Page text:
• Warp = This is a secondary modulation applied to the quack of the wah - probably a flanger or phaser type modulation for extra squelch and sizzle - although we could apply a variety of different Warp effects here courtesy of that Jackson-Audio-style footswitch mode switching
  • Pup-Twkr = Pickup Tweaker - an Input Sensitivity control as such to tune the pedal to your pickup output
  • Engage Footswitch = Bypass switch at a basic level, but also most likely a Jackson-Audio-style multi-mode switcher to step through different modes of 'Warp' modulation
  • Freeq! = The Bump / Bumper Wheel - an enlarged rubberised knob for controlling the wah instead of the traditional treadle. Here I have not quite decided whether to add additional functions on this - e.g. tilt or push/press - generally though you manipulate it with your foot along several different control vectors - and control the speed, direction and extent of its impact courtesy of the Sweep and Pup-Twkr controls

NOTE that as currently a fictional prototype visualisation there is no video demo - I've included a video of the nearest-match Fulltone WahFull instead!

Dr Scientist Dusk Dynamic Filter - £190


This pedal has been featured extensively on this site already - and I don't really have any more to say than has already been said several times over. Just a fantastic all-rounder dynamic filter pedal with 3 great higher-level modes and no less than 11 sub-modes. Delivers beautifully richly detailed and textured quacks, blips and squelches via analog OTA chip. This will remain my principal choice for slot #4 - with these others on the page being subbed in occasionally on rotation as the mood fits.


3 Modes :

  • Cutoff
  • Envelope
  • Low Frequency Oscillation / LFO

And 11-Mode push-button Sub-Mode / Function selector per each of the 3 Modes

For Cutoff we have :

  • Slow Sweep
  • Medium Sweep
  • Fast Sweep

For Envelope there is :

  • Sweep Up
  • Sweep Down

And for LFO you have 6 Waveforms :

  • Sinewave
  • Ramp Up
  • SAW Wave / Ramp Down
  • Square Wave
  • Sample & Hold
  • Random

The dual footswitch are enabled with smart functionality too

The Multi Footswitch has different functions per Mode :

  • Cutoff = Automated Filter Sweep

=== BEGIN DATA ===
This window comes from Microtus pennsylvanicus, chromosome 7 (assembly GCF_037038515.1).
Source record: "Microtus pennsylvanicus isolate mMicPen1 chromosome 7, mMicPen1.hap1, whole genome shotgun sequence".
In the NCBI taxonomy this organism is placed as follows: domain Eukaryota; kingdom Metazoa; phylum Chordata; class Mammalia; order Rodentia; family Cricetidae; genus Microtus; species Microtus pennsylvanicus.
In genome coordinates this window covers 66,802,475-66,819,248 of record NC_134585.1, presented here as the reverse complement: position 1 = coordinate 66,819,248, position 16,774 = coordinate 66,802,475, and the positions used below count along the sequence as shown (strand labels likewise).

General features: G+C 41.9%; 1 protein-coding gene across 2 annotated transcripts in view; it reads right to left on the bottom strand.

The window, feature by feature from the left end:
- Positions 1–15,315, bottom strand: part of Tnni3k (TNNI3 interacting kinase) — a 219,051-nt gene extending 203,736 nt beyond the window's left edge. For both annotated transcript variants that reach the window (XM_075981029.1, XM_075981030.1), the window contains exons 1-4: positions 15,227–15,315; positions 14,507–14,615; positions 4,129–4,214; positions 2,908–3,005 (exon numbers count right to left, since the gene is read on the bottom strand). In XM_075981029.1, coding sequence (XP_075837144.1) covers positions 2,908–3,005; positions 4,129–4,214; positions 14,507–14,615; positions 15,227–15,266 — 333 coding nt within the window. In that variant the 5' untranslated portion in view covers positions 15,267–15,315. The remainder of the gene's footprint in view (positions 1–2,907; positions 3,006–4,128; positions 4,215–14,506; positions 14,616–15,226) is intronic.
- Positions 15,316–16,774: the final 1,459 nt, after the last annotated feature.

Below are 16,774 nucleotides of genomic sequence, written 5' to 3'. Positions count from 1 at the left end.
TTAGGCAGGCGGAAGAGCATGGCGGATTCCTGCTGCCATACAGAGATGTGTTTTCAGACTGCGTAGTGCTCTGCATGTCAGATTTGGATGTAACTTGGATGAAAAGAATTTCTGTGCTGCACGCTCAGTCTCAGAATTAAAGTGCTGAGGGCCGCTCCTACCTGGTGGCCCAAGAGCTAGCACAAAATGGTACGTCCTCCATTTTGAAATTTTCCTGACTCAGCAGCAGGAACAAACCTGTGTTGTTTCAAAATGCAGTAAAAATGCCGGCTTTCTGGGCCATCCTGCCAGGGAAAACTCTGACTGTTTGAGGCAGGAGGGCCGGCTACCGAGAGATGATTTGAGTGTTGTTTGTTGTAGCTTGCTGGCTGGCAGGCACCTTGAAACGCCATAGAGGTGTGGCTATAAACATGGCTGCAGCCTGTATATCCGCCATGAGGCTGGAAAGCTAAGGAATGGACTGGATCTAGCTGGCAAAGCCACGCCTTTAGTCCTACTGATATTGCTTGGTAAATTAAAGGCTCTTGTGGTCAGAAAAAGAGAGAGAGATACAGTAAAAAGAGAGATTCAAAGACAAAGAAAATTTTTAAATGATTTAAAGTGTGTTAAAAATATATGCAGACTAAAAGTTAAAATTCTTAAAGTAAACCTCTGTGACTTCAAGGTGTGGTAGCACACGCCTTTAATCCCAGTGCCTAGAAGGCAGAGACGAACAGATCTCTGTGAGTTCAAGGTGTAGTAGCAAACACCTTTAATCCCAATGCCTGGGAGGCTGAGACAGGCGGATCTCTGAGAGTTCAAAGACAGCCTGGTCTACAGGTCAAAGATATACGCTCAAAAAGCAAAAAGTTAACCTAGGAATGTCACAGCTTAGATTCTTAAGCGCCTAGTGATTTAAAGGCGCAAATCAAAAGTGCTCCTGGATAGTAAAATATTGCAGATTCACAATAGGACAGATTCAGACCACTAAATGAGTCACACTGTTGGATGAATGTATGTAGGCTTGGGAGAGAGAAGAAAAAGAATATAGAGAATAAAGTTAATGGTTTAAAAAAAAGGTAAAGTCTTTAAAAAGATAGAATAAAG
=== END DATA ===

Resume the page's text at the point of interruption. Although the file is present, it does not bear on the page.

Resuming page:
• Envelope = Envelope Freeze
  • LFO = Tap-Tempo / LFO Speed Ramp Up; hold gives you Speed Ramp Down

The Bypass Footswitch has a secondary Hold Preset Function :

  • Press for True Bypass, Hold to load and cycle through 5 onboard Presets

Final Thoughts

There's obviously several other pedals at a similar level of high fidelity - with various alternatives, backups and understudies easily up to the task - albeit I feel my choices deliver a little more pizazz overall. I dare say there are plenty out there for whom the Fulltone WahFull is perfect - while I'm hoping and waiting on something to approximate my own Bump-Wah visualisation.


I have only one of these left to get - the CMB535AR - which will hopefully happen in September - otherwise it's just a waiting game as usual - and seeing what the more progressive builders come up with.


I feel each of these is the best in their respective categories and particularly for my preferences. I've also thought that Wah could be accomplished by a similar momentary function / mechanic to the DigiTech Whammy Ricochet - solely based on a momentary footswitch - possibly that's another variation here - or possibly just a different operational mode on the Bump-Wah / Touch-Wah.


One thing's for sure is that I really don't like those ginormous flipper size OG wah pedals - they're just not in the slightest pedalboard friendly - which is an essential consideration for me. What do you all think? Is there something obvious I have overlooked within these criteria?


UPDATE - as is often the case and upon general wider consideration while waiting for the outside chance of the Bump-Wah to become a reality, I have decided that I will probably acquire a Fulltone WahFull at some stage - in fact have ordered one such just now!

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Stefan Karlsson
Stefan Karlsson
Guitar Pedal X